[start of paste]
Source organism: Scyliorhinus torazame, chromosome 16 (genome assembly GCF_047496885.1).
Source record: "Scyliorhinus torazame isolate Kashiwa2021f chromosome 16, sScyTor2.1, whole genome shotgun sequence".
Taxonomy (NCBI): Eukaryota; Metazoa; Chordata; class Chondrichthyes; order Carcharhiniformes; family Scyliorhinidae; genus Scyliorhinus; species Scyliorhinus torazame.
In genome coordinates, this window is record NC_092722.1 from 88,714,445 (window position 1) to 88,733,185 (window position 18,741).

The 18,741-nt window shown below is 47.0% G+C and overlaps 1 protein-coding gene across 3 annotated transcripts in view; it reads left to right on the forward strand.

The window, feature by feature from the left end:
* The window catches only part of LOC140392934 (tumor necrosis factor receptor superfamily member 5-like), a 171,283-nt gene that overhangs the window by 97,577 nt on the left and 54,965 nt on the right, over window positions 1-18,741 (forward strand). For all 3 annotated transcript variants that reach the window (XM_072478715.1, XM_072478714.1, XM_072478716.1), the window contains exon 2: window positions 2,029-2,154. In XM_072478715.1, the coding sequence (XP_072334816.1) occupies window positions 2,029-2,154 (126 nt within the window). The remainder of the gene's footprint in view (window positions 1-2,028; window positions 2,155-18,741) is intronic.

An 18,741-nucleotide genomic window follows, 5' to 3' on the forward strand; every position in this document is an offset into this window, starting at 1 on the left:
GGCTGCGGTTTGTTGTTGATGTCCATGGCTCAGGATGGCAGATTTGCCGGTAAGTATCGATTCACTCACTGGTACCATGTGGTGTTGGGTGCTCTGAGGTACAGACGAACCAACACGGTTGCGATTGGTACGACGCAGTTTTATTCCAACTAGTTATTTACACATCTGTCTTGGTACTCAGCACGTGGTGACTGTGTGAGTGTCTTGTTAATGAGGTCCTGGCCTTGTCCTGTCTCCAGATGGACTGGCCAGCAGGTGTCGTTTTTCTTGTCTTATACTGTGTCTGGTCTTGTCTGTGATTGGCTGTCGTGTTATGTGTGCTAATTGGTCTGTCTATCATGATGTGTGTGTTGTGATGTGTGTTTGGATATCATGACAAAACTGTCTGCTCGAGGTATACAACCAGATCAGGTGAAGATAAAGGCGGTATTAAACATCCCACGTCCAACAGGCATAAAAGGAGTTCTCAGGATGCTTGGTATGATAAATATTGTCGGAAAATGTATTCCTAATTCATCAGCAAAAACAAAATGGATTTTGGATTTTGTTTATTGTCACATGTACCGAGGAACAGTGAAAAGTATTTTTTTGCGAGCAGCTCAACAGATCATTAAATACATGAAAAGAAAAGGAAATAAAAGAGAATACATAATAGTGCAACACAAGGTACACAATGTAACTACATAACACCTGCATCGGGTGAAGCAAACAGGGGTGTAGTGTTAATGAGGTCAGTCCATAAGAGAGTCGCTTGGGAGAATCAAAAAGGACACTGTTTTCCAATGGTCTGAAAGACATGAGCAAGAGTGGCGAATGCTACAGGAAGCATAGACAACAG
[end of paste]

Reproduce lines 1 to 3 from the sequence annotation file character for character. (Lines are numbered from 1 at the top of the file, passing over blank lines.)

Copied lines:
Source organism: Scyliorhinus torazame, chromosome 16 (genome assembly GCF_047496885.1).
Source record: "Scyliorhinus torazame isolate Kashiwa2021f chromosome 16, sScyTor2.1, whole genome shotgun sequence".
Taxonomy (NCBI): Eukaryota; Metazoa; Chordata; class Chondrichthyes; order Carcharhiniformes; family Scyliorhinidae; genus Scyliorhinus; species Scyliorhinus torazame.